They’re showing That Night Follows Day in Rotterdam as part of De (Internationale) Keuze van de Rotterdamse Schouwburg in September and are busy working on a publication to go with the season. For the publication there are interviews but they’ve also set up a complicated email thing whereby different artists in the programme get to propose questions to each other. So, yesterday, this in email:
“The question that Pavol Liska and Kelly Cooper of the Nature Theater of Oklahoma ask you is: ‘How specifically do you subvert your habits? How do you trick yourself, on the most practical level, so your own work keeps changing and surprising you? How do you cultivate your creative longevity?'”
And my answer:
“I don’t have a strategy for this. I get tricked by accident – by being too tired, too busy, by being distracted, by getting fascinated with something that is happening, by becoming delirious (in a banal way, not thinking of hallucinogens), by making mistakes, generating accidents or by following a flow. I guess a ‘strategy’ could be putting yourself in a position where all that is more likely, however one would do that wether over a period of hours, days, weeks, months or years. As if creativity were a matter of making mistakes that you quite like and then trying (with all your best ‘craft’) to live and deal well with the consequences.”
I also proposed a question to Pavol and to Kelly, and to Lina Saneh and Rabih Mroué from Lebanon, and the other artists in the season including René Pollesch and Romeo Castellucci. Do they consider themslves to be optimists? I’ll post here if there are any responses.
Strange. With our own opening for That Night Follows Day coming up in the evening but the cast of kids all at school of course, we somehow have the whole day free. Seemingly (and sadly) unable to face a day in the Brussels sunshine or doing something other than work Richard and I find another dark room with no windows to sit in and go to watch a rehearsal for a new performance by Edit Kaldor, a piece called Point Blank.
Its going to be great I think. Her first solo piece Or Press Escape remains a real highlight performance for me from the last ten years, and this new one looks set to be a great follow-up to it – related in its formal structure and conceits, but pushing out in new directions too. In these pieces looking at how our lives and thought-processes can be approached through the model of the computer screen and software, and the computers’ structure of folders, communications and data storage, Edit’s doing something that I think very few other people (in performance at least) are approaching.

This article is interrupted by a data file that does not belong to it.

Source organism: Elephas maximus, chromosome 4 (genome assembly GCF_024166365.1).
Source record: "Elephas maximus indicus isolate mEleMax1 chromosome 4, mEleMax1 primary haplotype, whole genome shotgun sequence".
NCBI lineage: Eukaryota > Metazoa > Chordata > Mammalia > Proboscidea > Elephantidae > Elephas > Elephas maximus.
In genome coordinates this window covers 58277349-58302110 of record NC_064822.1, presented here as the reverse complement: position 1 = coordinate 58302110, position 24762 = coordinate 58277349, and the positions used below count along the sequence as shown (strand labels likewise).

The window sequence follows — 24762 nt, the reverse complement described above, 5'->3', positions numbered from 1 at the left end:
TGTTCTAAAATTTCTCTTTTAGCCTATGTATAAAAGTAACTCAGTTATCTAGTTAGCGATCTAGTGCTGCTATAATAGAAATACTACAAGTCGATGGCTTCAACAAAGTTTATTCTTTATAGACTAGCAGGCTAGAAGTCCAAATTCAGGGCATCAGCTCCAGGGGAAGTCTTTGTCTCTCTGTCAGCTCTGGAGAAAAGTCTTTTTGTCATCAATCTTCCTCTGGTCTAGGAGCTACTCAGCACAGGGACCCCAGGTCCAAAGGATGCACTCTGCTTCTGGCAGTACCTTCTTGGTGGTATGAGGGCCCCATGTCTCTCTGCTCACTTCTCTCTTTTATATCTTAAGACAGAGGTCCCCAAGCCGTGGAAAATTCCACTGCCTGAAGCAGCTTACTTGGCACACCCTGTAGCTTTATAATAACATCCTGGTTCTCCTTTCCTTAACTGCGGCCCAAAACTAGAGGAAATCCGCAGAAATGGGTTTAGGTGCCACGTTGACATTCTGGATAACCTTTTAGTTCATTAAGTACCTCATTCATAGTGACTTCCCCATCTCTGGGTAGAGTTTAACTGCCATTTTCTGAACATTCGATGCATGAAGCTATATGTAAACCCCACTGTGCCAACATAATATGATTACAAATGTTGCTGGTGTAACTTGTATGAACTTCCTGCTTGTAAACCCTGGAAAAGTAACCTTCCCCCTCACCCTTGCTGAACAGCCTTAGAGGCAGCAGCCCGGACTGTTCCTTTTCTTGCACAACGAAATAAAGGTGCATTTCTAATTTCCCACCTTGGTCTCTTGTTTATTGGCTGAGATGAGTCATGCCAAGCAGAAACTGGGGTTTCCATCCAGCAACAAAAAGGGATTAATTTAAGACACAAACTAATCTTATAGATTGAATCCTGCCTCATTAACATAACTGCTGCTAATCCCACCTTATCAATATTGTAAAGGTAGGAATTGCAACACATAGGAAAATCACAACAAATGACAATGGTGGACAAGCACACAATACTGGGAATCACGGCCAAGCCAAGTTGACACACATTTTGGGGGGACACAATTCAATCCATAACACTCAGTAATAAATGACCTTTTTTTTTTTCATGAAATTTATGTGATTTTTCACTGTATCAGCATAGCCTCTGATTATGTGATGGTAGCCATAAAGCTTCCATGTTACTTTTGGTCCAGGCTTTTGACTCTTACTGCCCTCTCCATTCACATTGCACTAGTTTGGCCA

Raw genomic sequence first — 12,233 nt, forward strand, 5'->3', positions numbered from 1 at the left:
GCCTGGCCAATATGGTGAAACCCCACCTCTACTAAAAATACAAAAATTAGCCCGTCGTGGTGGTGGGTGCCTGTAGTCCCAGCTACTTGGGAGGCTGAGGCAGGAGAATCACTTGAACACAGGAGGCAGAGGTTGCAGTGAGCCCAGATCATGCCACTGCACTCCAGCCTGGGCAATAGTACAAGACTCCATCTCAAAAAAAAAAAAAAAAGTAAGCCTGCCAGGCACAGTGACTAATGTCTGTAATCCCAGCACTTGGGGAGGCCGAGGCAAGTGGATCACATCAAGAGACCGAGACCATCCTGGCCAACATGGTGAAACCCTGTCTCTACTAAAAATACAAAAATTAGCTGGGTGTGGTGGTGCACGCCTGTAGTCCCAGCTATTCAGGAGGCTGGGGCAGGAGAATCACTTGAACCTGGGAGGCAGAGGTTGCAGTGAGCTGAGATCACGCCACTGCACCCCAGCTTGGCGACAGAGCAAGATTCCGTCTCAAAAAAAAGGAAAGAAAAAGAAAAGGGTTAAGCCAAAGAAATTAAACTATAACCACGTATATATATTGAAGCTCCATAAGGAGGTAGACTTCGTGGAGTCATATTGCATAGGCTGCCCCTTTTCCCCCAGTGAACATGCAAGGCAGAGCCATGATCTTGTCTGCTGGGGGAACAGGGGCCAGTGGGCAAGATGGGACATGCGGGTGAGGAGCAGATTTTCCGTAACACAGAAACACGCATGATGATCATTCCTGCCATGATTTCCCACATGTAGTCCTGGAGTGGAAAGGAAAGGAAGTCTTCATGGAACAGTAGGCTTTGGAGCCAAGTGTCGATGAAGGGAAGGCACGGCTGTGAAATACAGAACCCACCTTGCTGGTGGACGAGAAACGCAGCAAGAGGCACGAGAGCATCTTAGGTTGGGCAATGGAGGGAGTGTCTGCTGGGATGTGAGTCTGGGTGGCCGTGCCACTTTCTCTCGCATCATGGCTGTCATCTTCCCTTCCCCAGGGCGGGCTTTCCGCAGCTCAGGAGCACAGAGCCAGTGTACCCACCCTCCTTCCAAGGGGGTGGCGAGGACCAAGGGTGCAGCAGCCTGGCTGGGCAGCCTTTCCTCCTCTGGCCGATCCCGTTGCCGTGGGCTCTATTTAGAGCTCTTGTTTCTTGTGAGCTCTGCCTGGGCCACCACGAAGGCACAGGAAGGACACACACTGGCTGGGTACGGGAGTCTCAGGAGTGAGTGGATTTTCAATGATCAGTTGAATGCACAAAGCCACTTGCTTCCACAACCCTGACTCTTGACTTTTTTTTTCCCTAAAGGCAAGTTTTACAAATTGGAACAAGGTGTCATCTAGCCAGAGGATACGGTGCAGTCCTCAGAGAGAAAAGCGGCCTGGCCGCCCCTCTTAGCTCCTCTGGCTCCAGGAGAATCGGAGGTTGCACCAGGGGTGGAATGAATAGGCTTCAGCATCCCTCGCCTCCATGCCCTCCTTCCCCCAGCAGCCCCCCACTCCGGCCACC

The funny thing about watching other people’s rehearsals (or visiting their studios) is that somehow things (issues, structures, problems) can often seem so much more visible to you than they are when you’re looking at your own work. At times this is very much a mirage, I know. But often it seems you can see the problems that other people are facing – including dilemmas and possible avenues for solution and escape – in ways that you can’t with your own material, which is always somehow too close and too overly invested-in to be seen clearly.
In Brussels already for the opening of That Night Follows Day. All looking good so far. The fact that we had to make decisions about text (and almost everything else) months ago so that the kids could have fair chance to learn it and feel confident, means that things for us have been pretty relaxed in this final period. The kids are doing an amazing job. Last night’s rehearsal was kind of weird though because throughout it the kids were dropping like flies with minor variations on the old ‘stomach bug’ and ‘it’s hot in here I am fainting’ routine. Started the run with 17 onstage (how it should be) but within twenty minutes we were down to 15 and ten minutes later down to 13. As the last of these left the stage clutching his stomach I think I let out an audible ‘Christ’ – fearing I guess that soon we’d be down to a mere handful of kids in the lines, all of them tottering on the edge of hysterical/sympathetic collapse.